Mindhunter on Netflix- Binge worthy!

 

Netflix is no stranger to great true crime related shows; be that documentary style or scripted originals. With it’s newest original show, Mindhunter, they have another hit on their hands. If you’re like me, then you won’t be able to stop watching until you’ve binged the entire thing in a day. It’s really that good. The only drawback to the binge? That empty feeling you have when you realize that it’s over, and you have to wait months for new episodes-or like me, you can re-watch it.

Mindhunter is based on the book by by FBI Profiler extraordinaire, John Douglas. The show takes you along for the ride with  FBI agents Ford and Trench(played by Jonathan Groff and Holt McCallany) as they try to deal with a new kind of killer in the 1970’s-the serial killer. They enlist the help of Dr. Wendy Carr(played by Anna Torv) to help them understand what they are dealing with. The two agents travel from one dirty and dimly lit prison to another. Along the way, they meet some of the most notorious serial killers ever and sit down with them one by one in an effort to understand what makes each one of them tick, and why they did what they did. Their goal is to understand the minds of these murderers  so that they can use their new found knowledge to stop future serial killers by knowing how they think. But what they find is that sometimes, the answers that they are looking for don’t come easy. While most view these serial killers as monsters, Agents Ford and Trench soon discover that these monsters are also human beings, and in some cases alarmingly likable.

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I recently was a guest on the Crawlspace podcast

 

I recently was a guest on the Crawlspace podcast where I joined my friends  Lance Reenstierna and Tim Pilleri to discuss serial killers including the Zodiac Killer and the Golden State Killer. We discussed some true crime topics in general, and had a great discussion.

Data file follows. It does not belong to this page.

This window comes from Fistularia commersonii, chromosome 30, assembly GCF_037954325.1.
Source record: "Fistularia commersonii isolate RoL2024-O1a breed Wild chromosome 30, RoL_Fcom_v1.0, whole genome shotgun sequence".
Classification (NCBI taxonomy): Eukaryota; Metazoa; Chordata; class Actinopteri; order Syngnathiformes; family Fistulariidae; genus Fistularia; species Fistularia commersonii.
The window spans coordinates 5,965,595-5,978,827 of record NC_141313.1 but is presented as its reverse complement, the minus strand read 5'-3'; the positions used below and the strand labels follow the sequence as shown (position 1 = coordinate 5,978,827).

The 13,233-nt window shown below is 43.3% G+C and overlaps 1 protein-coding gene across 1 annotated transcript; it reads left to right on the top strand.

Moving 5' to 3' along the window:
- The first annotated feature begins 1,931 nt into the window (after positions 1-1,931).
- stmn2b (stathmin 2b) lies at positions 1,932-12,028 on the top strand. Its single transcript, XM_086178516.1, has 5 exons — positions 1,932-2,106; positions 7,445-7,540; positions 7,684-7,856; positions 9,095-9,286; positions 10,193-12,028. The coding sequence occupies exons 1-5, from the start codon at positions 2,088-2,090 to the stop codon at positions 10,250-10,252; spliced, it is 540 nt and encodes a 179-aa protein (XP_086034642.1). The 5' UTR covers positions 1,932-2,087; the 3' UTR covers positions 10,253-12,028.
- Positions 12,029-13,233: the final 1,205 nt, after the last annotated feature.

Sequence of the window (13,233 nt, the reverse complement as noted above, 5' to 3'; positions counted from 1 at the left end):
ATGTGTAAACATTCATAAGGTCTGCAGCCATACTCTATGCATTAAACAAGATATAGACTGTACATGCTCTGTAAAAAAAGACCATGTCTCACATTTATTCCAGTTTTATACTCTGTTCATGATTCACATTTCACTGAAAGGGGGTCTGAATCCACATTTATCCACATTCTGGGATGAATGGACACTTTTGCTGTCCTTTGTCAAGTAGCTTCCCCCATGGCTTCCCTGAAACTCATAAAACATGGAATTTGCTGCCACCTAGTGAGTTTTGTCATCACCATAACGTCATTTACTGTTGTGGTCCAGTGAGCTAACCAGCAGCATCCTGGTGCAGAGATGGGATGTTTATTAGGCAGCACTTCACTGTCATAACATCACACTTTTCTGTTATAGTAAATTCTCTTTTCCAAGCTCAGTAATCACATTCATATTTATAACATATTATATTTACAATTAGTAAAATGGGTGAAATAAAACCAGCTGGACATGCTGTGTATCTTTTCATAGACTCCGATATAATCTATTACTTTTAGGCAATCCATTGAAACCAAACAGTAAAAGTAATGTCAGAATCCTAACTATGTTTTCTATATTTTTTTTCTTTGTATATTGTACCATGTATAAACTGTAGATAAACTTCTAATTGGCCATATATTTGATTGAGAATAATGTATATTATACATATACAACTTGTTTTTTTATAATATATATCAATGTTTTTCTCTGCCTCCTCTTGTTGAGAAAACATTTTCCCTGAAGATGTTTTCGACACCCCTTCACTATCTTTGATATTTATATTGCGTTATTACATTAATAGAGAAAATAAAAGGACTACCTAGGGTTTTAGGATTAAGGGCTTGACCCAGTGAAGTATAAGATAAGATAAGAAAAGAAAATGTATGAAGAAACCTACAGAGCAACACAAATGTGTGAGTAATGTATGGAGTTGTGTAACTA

Here’s how it went-

 

Tim and Lance are the same guys that have the Missing Maura Murray podcast, which has been a true crime sensation. The Maura Murray case will soon be making it’s way to television and will be the subject of a documentary. Be sure to check them out.

 

Ted Bundy and Pornography’s Influence

 

Ted Bundy and Pornography’s Influence is an article written by guest blogger E.J. Hammon  who is a  crime author based in Greensboro, NC. She has studied aberrant behavior and serial killers for the past two decades. Read her blog at www.bundyphile.wordpress.com and follow her on Twitter @RoseDysfunction.

Looking up from the table, his cold blue eyes flash toward the camera, and for a split second, we can see behind their darkness. Serial killer Ted Bundy was interviewed on the night before his execution by Focus on the Family’s Dr. James Dobson. Though Bundy’s crimes were addressed during their conversation, the focus that day was on the dangers of pornography, how it harmed women, and how it forced Bundy down a dark path to murder and mayhem. Though the interview is nothing but a farce to forward an agenda for both men, their interaction gives the public a rare chance to see beneath the carefully constructed mask of sanity of a psychopath, someone the public never saw coming.

Hidden behind a carefully constructed “normal” face, handsome young Ted was on the surface a joy to his neighbors and family members. He especially had a way with women. Many older ladies thought he was a good kid and let him borrow their cars and gave him money when he asked. While watching him in videos and viewing pictures of him, it’s easy to see how he could wrap members of his community around his finger. He was handsome and convivial. He continually impressed local businessmen who thought he was a shoe-in as the next big attorney in the Seattle area. Utah detective Jerry Thompson once described his mastery of persuasion by quipping, “he could sell you a dead horse.” However, underneath it all, he was a man obsessed with murder and violence. Unfortunately, those around him would find out about his predilections far too late.